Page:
Film reviews

Robin Hood: The Rebellion – Film Review

Robin Hood has been called the original British superhero, though King Arthur may also have a fairly strong claim to that title. We’ve had so many different incarnations of him over the years, from Sean Connery’s turn in Robin and Marian to Kevin Costner’s gloriously cheesy 90s romp Robin Hood: Prince of Thieves and even Ridley Scott’s more grime-coated Robin Hood from 2010.

Here we are in 2018 and now writer/director Nicholas Winter (Caged/Undercover Hooligan) brings us his take on the Robin Hood myth with Robin Hood – The Rebellion and, well… it’s not great.

Robin Hood (Ben Freeman) and his outlaws are, as per tradition, running around in Sherwood Forest making things unpleasant for the Sheriff of Nottingham (James Oliver Wheatley). There is a curious obsession with referring to Robin and his allies as “savages”. Not outlaws, or rebels, or bandits, always savages, as if they are somehow more refined in their mouldering castles and wattle-walled huts. “People in mud houses,” and all that.

There’s also less emphasis on King Richard than is traditional; he’s barely mentioned with only a passing comment on excessive taxation. We simply know the Sheriff is evil because Robin says he is and because he goes around beating up peasants in a couple of scenes. We all know we are supposed to hate the Sheriff, because that’s how the story always goes, but a little more specific reasons here would have been good.

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Lady Marian (Marie Everett) is arrested; and Robin, Will Scarlett (James G. Nunn) and Little John (Jamie Kenna) must infiltrate the castle and try to free he. This makes up the bulk of the running time. The problem is that by the end, the audience will be left wondering why someone would follow this Robin Hood to lunch, let alone into battle. He shows little aptitude as a fighter and archer, and even less skill as a leader or motivator of men. The quasi-Shakespearean dialogue and the way the story plays out gives him little opportunity to come across as particularly heroic. There is no robbing from the rich to give to the poor, just a succession of terribly choreographed sword fights, which are mostly shot in slow-motion to try and hide the lack of any real artistry in the fighting. The sword fighting on display here is less Inigo Montoya and the Man in Black fighting atop the Cliffs of Insanity and more school children flailing at each other with sticks.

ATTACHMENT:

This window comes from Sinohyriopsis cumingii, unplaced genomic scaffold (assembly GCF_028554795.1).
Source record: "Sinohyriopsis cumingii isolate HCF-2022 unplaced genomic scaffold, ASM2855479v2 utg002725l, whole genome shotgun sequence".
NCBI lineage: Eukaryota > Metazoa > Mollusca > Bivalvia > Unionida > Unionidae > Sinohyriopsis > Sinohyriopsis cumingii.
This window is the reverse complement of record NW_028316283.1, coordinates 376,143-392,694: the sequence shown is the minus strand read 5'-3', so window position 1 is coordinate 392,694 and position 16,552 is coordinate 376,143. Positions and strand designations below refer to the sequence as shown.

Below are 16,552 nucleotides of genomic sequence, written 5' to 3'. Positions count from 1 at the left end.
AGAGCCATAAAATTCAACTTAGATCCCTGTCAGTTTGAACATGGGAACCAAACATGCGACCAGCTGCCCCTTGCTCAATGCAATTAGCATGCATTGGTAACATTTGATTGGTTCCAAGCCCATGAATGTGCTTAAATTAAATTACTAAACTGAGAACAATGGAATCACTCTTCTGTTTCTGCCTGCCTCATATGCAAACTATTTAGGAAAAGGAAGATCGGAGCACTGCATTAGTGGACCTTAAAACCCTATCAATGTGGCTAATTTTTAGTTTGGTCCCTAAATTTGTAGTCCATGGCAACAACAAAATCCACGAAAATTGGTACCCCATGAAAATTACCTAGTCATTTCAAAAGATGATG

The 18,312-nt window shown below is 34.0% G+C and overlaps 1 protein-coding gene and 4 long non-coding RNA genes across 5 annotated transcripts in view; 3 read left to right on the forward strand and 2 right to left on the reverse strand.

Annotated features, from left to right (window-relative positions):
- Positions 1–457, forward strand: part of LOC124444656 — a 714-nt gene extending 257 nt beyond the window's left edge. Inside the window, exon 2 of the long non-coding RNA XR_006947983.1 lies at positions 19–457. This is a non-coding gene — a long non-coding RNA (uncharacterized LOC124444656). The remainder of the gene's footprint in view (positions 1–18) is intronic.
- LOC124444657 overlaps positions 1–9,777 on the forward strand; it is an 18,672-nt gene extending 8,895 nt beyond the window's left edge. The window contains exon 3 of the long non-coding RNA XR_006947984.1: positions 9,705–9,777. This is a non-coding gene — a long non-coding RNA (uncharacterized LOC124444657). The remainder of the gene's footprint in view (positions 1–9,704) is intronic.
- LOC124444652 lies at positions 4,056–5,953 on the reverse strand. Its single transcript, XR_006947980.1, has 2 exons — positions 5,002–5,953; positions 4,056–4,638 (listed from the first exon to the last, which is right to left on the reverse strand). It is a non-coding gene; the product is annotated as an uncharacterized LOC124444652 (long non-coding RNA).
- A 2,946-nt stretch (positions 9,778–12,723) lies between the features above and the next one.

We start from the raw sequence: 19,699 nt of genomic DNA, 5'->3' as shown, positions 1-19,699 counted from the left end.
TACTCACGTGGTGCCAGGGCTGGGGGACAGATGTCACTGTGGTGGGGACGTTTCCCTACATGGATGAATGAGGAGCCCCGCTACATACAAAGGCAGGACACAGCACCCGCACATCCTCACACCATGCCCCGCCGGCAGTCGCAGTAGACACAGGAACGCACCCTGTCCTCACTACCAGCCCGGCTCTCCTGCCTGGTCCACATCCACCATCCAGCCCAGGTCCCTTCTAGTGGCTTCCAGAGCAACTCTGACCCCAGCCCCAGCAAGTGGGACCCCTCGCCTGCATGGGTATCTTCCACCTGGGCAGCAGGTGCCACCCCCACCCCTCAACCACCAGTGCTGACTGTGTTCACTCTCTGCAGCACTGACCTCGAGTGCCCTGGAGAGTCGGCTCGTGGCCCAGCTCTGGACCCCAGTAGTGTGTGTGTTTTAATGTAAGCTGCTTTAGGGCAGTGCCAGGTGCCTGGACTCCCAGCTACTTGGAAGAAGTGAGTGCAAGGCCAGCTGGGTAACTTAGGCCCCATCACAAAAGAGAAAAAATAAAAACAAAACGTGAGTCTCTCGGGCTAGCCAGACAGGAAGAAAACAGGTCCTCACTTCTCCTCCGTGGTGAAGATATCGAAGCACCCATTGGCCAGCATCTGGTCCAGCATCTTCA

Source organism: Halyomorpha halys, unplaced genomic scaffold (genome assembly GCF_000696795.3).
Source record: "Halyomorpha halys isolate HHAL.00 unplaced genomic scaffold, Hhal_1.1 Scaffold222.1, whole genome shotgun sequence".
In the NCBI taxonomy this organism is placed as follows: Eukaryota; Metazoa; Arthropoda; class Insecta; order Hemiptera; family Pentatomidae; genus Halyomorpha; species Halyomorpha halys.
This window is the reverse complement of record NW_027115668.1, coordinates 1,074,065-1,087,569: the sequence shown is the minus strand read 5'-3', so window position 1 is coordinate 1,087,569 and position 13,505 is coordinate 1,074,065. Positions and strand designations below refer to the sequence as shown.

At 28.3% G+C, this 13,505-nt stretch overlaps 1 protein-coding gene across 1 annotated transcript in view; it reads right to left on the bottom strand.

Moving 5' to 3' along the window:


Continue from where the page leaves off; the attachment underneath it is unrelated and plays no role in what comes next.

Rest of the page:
The best the film has to offer is the swaggering, sadistic Guy of Gisborne (James Groom) who manages to breathe life into every scene he is in. Even when humiliated and stripped down to his birthday suit he still manages to come across as a man you would never cross or laugh at. This film also sports appearances by Kristian Nairn, best known for playing Hodor in Game of Thrones, and Brian Blessed, famous for far too many things to mention. The characters are both completely wasted in this. Thomas (Kristian Nairn) is on screen for about a minute, his ultimate fate left in the air thanks to some particularly clunky editing. Brian Blessed plays Friar Tuck and only appears in the closing minutes of the film and has almost exactly four minutes of screen time, which is a near criminal waste of such an amazing actor and personality.

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For the most part it is well shot. There are some heavy uses of shadow later on that add little to the ambience and merely leave the audience screwing their eyes up at the screen to try and make out what is going on. The editing in places seems to lurch from place to place and moment to moment; there is a near egregious use, as mentioned before, of slow-mo in almost every fight scene.

This is a slow, ponderous story that adds nothing to the Robin Hood mythos and tells us nothing new about him. The rebellion of the title seems to only consist of about five people, the “merry men” are portrayed as a feuding, angry bunch, Robin is a forgettable cipher who only occasionally shoots a bow and arrow, Friar Tuck is barely relevant to the story, and the Sheriff is not much more than a cardboard cut-out of a villain. If you only see one Robin Hood movie this year, this should not be it.

Robin Hood: The Rebellion releases on Digital HD and DVD today, Monday 5 November, courtesy of Signature Films.

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